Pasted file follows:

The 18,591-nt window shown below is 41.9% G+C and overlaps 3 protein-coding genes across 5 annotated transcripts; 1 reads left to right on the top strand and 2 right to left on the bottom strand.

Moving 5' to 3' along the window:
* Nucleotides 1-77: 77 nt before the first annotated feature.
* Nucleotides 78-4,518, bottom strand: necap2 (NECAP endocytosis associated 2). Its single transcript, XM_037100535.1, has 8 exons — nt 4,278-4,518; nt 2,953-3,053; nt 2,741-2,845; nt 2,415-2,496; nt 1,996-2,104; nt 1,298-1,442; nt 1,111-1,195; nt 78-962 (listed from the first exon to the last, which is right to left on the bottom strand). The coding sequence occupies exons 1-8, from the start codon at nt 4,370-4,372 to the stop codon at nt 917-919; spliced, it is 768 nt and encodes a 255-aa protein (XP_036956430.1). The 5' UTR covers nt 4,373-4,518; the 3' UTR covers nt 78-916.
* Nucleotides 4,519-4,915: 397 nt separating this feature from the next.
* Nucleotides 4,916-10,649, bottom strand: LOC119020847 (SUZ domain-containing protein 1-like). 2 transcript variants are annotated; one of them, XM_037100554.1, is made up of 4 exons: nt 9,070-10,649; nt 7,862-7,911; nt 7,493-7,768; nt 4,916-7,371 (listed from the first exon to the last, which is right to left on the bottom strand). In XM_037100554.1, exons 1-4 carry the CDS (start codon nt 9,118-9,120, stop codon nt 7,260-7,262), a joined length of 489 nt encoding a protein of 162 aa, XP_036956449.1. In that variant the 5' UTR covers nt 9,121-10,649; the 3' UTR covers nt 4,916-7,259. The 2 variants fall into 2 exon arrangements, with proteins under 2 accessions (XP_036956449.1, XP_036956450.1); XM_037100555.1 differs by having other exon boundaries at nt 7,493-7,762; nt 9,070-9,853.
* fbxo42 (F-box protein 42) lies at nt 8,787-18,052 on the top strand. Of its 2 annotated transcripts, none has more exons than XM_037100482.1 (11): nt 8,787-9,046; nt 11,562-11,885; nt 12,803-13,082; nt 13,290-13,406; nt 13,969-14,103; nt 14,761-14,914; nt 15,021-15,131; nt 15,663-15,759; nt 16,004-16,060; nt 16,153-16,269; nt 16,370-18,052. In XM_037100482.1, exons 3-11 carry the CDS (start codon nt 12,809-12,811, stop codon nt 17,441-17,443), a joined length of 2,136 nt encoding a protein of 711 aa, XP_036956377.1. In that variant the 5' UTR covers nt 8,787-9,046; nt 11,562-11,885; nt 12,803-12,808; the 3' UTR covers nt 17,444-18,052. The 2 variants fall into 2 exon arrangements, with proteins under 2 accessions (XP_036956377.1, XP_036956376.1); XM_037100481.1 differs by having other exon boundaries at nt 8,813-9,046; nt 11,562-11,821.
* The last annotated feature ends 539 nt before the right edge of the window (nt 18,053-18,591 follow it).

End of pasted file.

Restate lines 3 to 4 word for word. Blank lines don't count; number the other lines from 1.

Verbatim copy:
* Nucleotides 1-77: 77 nt before the first annotated feature.
* Nucleotides 78-4,518, bottom strand: necap2 (NECAP endocytosis associated 2). Its single transcript, XM_037100535.1, has 8 exons — nt 4,278-4,518; nt 2,953-3,053; nt 2,741-2,845; nt 2,415-2,496; nt 1,996-2,104; nt 1,298-1,442; nt 1,111-1,195; nt 78-962 (listed from the first exon to the last, which is right to left on the bottom strand). The coding sequence occupies exons 1-8, from the start codon at nt 4,370-4,372 to the stop codon at nt 917-919; spliced, it is 768 nt and encodes a 255-aa protein (XP_036956430.1). The 5' UTR covers nt 4,373-4,518; the 3' UTR covers nt 78-916.